The acting is quite good, and very realistic compared to most contemporary danish shows and films. Especially Mads Mikkelsen (as Fischer) and Lars Brygmann (La Cour) stands out. The two characters suplement each other very well and are the ones with most depth.
What also makes this movie very popular, is the fact that a lot of neglected locations in Denmark, is shown in the show. No town is too small for a crime, and most danes will have their city, or one close to them, featured in one of the episodes.
It is no wonder that almost a quarter of the danes watch this series every week. And it is also no wonder that the concept has been sold to other tv-networks - so look out for your own version of "Rejseholdet" soon.
Taking inspiration in actual events in Danish crime history, this series simply rocks. I've just bought the whole series on dvd, and I must admit that it is quite amazing to see the development of the characters during the run. Finally a Danish series that can give the American ones, like CSI, Colombo, Murder She Wrote a.s.o. a little fight for the money.
After living in Sweden for a period during 1998/99 I had grown accustomed
fairly good quality local made TV, allbeit there wasnt that much of it
unfortunately. I had since heard that Mordkommissionen (Rejseholdet orig
Danish title) had become must see TV for some Stockholm friends during its
Swedish TV4 play. Luckily the series was out on DVD when I was there again
during New Year 2003, so I took a chance and bought the whole lot. What
excellent buy! I have so far allowed myself to see the first 12 episodes
which are by far better than any American crime series found on countless
stations. I want to make it last so I have another 18 to watch over the
few months. What a treat this show is! I just wish that a UK channel would
bother to even consider buying it, so that friends here can see it with
Well done DR TV on the probably the best non-English series I have seen!
Yep, I too love the series, shown here in Australia on SBS. When it's
on I fire up google earth and get my aerial view of the crime scene in
Denmark! Charlotte Fich, and Trine Pallesen are gorgeous although some
people say that Charlotte looks a bit like New Zealand Prime Minister
Helen Clarke (well Helen Clarke would do well if she looked more like
Some things puzzle me a little, First is the video "treatment", it seems to have some "texture" or treatment which puzzles me a little as it looks like it has passed through analogue production processes.
Second is one of the bridges in the opening title sequence. Is this bridge the one between West Zeeland (Vastsjaelland) and Fyns?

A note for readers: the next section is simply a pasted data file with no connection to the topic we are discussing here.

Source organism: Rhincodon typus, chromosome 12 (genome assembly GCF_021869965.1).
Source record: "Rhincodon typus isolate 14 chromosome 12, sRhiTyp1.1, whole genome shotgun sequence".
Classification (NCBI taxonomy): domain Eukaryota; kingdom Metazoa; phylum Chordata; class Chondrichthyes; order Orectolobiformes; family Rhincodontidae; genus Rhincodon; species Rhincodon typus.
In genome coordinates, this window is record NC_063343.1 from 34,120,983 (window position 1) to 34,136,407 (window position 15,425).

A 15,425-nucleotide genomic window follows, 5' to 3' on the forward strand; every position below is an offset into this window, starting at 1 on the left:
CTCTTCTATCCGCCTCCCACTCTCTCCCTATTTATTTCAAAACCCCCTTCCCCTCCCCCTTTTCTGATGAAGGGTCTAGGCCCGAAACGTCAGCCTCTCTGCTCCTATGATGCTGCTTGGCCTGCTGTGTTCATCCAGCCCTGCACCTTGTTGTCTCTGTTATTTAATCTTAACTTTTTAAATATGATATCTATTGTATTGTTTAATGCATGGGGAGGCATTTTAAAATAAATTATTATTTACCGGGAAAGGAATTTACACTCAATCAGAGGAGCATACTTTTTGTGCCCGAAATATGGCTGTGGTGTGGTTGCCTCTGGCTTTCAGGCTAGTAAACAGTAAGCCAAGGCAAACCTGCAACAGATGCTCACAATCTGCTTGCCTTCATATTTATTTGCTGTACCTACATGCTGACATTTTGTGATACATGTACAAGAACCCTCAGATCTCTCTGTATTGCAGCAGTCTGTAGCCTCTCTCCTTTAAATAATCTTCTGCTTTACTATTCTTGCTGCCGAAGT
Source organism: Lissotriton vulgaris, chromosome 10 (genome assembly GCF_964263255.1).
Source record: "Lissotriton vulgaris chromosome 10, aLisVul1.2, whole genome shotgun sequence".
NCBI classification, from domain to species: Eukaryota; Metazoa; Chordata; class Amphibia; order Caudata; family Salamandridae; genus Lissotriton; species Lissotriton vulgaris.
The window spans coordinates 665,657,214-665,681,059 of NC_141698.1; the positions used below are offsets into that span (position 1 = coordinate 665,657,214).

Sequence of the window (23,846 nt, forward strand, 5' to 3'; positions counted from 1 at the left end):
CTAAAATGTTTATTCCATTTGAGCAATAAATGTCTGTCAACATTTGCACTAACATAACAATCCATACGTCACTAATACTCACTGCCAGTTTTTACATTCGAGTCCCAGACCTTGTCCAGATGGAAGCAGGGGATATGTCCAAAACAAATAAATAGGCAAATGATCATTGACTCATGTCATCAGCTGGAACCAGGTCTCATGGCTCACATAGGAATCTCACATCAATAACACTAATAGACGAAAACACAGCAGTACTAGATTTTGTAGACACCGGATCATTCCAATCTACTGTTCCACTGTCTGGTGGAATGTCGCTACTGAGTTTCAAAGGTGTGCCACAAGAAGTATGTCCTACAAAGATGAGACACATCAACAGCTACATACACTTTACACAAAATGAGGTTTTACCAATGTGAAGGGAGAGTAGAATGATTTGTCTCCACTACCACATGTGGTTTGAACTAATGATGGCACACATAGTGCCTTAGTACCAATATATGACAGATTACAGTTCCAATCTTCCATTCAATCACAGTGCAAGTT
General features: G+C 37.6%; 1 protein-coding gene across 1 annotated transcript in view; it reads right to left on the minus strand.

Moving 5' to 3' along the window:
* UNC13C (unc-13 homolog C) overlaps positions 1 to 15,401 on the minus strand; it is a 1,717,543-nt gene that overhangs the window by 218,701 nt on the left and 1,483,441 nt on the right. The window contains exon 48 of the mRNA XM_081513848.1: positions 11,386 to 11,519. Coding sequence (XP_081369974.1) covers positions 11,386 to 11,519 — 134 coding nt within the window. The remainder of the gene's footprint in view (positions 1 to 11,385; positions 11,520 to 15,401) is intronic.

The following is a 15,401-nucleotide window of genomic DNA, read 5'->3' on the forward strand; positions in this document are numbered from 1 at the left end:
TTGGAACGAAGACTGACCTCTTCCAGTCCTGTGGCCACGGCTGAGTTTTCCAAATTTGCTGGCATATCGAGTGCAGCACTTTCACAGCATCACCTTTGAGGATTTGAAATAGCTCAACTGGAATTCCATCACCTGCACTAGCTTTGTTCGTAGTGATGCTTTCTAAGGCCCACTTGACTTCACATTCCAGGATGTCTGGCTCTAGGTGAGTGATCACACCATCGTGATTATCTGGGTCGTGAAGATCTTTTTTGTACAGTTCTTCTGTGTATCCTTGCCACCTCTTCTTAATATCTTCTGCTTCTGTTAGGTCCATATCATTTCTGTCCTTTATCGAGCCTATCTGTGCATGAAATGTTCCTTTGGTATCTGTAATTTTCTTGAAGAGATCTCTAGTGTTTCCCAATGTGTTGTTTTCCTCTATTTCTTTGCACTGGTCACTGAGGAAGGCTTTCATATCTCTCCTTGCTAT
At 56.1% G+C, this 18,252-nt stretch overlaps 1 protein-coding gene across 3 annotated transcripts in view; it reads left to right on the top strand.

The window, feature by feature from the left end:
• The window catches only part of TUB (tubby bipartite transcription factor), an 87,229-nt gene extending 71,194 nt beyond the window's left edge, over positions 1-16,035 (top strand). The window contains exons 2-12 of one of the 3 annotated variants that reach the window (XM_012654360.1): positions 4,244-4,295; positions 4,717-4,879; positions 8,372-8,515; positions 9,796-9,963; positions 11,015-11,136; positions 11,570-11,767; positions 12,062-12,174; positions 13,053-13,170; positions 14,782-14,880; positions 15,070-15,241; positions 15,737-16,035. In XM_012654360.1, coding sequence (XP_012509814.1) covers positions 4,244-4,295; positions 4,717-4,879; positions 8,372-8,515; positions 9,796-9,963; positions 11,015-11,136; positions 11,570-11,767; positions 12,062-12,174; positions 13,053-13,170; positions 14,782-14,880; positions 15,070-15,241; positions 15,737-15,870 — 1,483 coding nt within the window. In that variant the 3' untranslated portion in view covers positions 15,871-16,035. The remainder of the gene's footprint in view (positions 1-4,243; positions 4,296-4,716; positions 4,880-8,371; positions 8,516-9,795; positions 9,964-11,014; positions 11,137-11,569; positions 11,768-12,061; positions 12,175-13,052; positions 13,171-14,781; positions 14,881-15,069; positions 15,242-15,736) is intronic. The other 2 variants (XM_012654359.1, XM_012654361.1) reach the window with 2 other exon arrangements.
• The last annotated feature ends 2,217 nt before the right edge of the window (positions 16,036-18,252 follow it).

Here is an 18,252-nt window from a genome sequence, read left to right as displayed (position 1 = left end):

Well done to the team at "Rejseholdet", and glad IMDb has the literal translation of the original title.
This series only began (on SBS TV) here in Australia around a month
ago, and I'm already hooked!! Whilst not the best or the most original
cop show there is, it's well made, and the stories are believable, and
the characters of the police are well drawn. Mostly, I like the balance
between the crime-of-the-week and the personal lives of the detectives,
where the latter never ever seems to overshadow the former, as it
should be, but the personal insights into regular characters gives them
substance and dimension.
I'd recommend it to anyone who likes their crime shows on TV to be straight-forward and without too much fanfare and sensation.
*** This review may contain spoilers ***
Have just seen the last episode, No 32, (though the site says only 30 episodes were made) and I must comment on the fact that this series was really very good and I would thoroughly recommend it to anyone who enjoys crime/cop stories. Supposedly all 32 were based on fact with information at the end of each episode of the court sentences imposed on the perpetrators of the crimes, this has at times been a gritty, well acted, believable and dare I say, entertaining series. The fact that the powers in Denmark decided to disband the unit was almost unbelievable as they did their work so well and in the series at least, never failed to "get their man"! It's a definite 10/10 for me.
*** This review may contain spoilers ***
*Minor spoilers ahead*
I agree with most people commenting about this series. It is good, in fact better than most of the worse than bad TV programmes, movies and so forth from this part of the world (speaking mostly out of experience of Swedish television, though). Fine acting, with the exception of Lars Brygmann (plays Thomas La Cour - maybe not entirely his fault, but it's just silly that he all of the sudden became psychic, it takes away a lot of the credibility for his character - feels like it's more of a shortcut to tying together loose ends within the script than anything else).
Hope to see more episodes of this show in the future.